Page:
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Procedia - Social and Behavioral Sciences 103 (2013) 154 – 160

13th International Educational Technology Conference

Are Laptops Distracting Educational Tools in Classrooms


Falah Awwada*, Ahmad Ayesha, and Sarah Awwadb
a
United Arab Emirates University, Al Ain, P.O. Box 15551, United Arab Emirates
b
McGill University, 845 Sherbrook Street West, Montreal, QC H3A 0G4, Canada

Abstract

Laptop use for undergraduate students is increasingly becoming popular; it is often deemed a necessity. Students are using
laptops for academic as well as non-academic activities. Researchers are debating on the effect of this trend on students’
educational and learning outcomes. There is therefore a need for investigation in order to determine how efficient the use of
laptops is in the educational process. The main purpose of this study is to investigate if laptops could be distracting
educational tools inside classrooms during the learning phase of undergraduate students. A questionnaire was designed and
completed by a random sample of students at the United Arab Emirates University’s Colleges of Engineering, Science, and
Information Technology. Data analysis showed that students used laptops mainly for academic as well as non-academic
purpose which was indicative that laptops were indeed distracting tools in the classrooms.

2013The
© 2013 TheAuthors.
Authors.Published
Publishedby by Elsevier
Elsevier Ltd.Ltd.
Open access under CC BY-NC-ND license.
Selectionand
Selection andpeer-review
peer-review under
under responsibility
responsibility of The
of The Association
Association of Science,
of Science, Education
Education and Technology-TASET,
and Technology-TASET, Sakarya Sakarya
Universitesi,Turkey.
Universitesi, Turkey.

Keywords: Laptops; Educational Tool; Classroom; Undergraduate Education.

1. Introduction

Laptops have become standard tools used by most university students. Furthermore, it is mandatory in many
undergraduate colleges around the world for students to utilize them in their studies. The number of universities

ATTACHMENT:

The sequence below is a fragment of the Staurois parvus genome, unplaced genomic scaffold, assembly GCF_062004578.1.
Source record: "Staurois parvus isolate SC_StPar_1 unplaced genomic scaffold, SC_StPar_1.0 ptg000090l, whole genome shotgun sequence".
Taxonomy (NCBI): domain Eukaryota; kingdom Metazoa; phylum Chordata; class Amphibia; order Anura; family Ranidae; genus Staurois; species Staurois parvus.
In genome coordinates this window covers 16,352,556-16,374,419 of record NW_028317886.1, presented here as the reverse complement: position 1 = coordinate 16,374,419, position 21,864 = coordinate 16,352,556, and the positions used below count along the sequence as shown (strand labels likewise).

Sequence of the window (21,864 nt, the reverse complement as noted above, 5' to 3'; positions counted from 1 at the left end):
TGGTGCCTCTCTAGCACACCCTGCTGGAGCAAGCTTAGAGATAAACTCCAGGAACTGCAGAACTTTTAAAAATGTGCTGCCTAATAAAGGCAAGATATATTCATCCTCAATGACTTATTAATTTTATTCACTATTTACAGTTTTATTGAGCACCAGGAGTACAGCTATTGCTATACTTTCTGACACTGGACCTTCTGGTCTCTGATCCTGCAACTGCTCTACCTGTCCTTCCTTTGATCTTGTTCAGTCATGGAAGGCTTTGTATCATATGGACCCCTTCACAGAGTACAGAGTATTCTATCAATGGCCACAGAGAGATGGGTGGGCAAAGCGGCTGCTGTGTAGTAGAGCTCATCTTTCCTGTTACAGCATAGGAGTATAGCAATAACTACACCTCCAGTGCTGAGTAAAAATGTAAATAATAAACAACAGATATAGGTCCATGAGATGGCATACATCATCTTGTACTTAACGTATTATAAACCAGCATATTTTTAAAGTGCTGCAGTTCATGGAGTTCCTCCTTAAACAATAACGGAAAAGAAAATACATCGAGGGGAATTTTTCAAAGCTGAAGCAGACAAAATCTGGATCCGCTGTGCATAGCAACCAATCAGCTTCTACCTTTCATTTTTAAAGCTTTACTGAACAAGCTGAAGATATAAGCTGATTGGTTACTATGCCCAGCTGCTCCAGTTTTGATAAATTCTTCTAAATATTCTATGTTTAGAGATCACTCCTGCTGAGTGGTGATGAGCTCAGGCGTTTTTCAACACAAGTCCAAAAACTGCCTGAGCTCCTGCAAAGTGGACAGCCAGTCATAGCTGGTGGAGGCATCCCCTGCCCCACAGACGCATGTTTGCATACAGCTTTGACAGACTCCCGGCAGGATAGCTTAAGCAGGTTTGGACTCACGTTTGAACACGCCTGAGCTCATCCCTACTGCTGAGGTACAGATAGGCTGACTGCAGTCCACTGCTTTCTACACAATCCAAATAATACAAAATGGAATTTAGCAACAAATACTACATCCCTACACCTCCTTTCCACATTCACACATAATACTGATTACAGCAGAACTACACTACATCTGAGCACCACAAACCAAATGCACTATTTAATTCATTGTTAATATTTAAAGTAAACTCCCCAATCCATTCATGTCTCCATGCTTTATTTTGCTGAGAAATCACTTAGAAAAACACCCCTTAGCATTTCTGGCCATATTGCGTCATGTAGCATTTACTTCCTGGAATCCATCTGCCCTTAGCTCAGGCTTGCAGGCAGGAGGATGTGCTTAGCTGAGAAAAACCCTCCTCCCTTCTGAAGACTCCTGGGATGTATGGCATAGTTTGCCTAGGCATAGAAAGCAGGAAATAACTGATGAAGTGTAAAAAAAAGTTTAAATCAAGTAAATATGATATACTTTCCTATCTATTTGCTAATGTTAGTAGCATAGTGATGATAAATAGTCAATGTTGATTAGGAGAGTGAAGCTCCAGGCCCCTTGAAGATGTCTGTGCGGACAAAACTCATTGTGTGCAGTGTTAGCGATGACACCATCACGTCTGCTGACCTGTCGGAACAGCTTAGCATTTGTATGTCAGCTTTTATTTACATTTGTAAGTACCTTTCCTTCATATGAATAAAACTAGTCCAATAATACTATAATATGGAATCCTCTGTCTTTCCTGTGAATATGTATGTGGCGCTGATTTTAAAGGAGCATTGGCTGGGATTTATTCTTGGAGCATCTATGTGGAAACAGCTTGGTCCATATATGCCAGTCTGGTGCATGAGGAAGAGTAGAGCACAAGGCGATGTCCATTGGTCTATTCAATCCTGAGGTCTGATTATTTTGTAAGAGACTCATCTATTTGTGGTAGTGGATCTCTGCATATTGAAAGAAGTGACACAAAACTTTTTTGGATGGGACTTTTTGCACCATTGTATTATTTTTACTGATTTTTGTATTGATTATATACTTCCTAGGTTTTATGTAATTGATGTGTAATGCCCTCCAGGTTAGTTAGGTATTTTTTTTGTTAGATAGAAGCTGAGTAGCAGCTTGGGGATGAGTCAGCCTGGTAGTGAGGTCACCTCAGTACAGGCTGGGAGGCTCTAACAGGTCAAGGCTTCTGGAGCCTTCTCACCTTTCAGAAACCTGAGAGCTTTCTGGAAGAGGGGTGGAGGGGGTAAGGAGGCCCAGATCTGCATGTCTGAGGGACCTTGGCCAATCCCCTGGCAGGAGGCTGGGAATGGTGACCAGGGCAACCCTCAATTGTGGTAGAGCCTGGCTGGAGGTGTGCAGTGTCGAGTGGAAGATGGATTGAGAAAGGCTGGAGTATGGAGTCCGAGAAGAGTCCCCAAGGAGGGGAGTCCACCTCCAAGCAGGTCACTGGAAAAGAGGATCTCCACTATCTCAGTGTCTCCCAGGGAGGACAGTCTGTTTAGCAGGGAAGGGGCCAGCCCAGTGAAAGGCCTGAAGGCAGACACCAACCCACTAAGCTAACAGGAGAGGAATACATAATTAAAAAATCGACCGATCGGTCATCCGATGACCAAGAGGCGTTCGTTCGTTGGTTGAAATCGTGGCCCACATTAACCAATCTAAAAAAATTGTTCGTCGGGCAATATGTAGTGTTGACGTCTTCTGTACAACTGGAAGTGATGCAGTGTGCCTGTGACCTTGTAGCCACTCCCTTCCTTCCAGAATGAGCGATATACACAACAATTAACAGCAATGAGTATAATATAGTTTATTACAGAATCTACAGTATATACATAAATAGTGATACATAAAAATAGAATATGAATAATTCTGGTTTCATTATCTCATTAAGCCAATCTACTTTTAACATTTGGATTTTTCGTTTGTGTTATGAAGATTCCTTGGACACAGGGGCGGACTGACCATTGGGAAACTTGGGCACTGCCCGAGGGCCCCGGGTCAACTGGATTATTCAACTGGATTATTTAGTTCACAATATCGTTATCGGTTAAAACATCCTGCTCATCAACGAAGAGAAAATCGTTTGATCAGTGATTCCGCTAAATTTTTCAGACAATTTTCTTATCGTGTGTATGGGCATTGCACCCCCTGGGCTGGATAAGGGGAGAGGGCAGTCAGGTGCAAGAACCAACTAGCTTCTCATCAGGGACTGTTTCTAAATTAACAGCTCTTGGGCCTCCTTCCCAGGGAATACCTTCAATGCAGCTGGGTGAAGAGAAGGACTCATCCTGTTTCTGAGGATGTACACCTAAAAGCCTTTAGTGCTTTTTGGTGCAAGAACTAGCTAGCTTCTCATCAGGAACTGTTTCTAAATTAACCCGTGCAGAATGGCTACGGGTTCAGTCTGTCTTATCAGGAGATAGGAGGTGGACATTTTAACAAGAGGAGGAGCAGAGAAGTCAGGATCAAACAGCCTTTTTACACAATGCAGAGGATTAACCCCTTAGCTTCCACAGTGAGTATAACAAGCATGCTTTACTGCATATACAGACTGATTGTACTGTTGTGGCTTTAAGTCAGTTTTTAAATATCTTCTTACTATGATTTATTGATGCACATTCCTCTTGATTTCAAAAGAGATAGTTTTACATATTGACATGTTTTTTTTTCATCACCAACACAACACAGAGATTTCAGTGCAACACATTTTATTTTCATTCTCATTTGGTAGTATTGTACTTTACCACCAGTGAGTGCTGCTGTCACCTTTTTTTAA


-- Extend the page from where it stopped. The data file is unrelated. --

with plans for campus-wide computer adoption is quickly growing (Weaver & Nilson, 2005; Brown, Burg, &
Dominick, 1998). E-learning design and simulation programs are the main drivers of the development in this
field. In United Arab Emirates University (UAEU), it is a mandatory that each student, regardless of his/her
major, to have a laptop; the campus is equipped with wireless network connectivity in all academic and non-
academic facilities. The university policy is promoting the use of laptops in lectures in order to target the

* Corresponding author. Tel.: +971-50-138-3292; fax: +971-3-713-4970.


E-mail address: f_awwad@uaeu.ac.ae

1877-0428 © 2013 The Authors. Published by Elsevier Ltd. Open access under CC BY-NC-ND license.
Selection and peer-review under responsibility of The Association of Science, Education and Technology-TASET, Sakarya
Universitesi, Turkey.
doi:10.1016/j.sbspro.2013.10.320
Falah Awwad et al. / Procedia - Social and Behavioral Sciences 103 (2013) 154 – 160 155

development more interactive type of classes and to enhance lecture delivery. Therefore, the UAEU campus was
selected for conducting this study.
Many educators raised the issue that usage of laptops could be a source of distraction for students in classrooms
and it should be carefully monitored. Indeed, some studies, such as the one done by Levine (2002a) & (2002b),
suggested that instructors should have special softwares to control the students’ use of laptops during class time.
Kay & Lauricella (2011) investigated and compared beneficial and challenging laptop behaviors in higher
education classrooms. Kay & Lauricella (2011) and Lindorth & Bergquist (2010) reported beneficial behaviors
such as note-taking activities, in-class laptop-based academic tasks, collaboration, increased focus, improved
organization and efficiency, and the possibility to address special needs. Challenges observed by Kay &
Lauricella (2011) were as follows: distracting behaviors, instant messaging, surfing the web, playing games,
watching movies, and decreased focus. However, beneficial behaviors were more often reported by Kay &
Lauricella (2011) than challenging behaviors; the ratio of beneficial to challenging behaviors was 2:1. Kay &
Lauricella (2011) concluded that actively integrating meaningful laptop activities into the classroom will increase
the frequency of beneficial laptop behaviors. Indeed, a number of researchers have concluded that if the faculties
do not make an active attempt to meaningfully integrate technology into the classroom, distractions and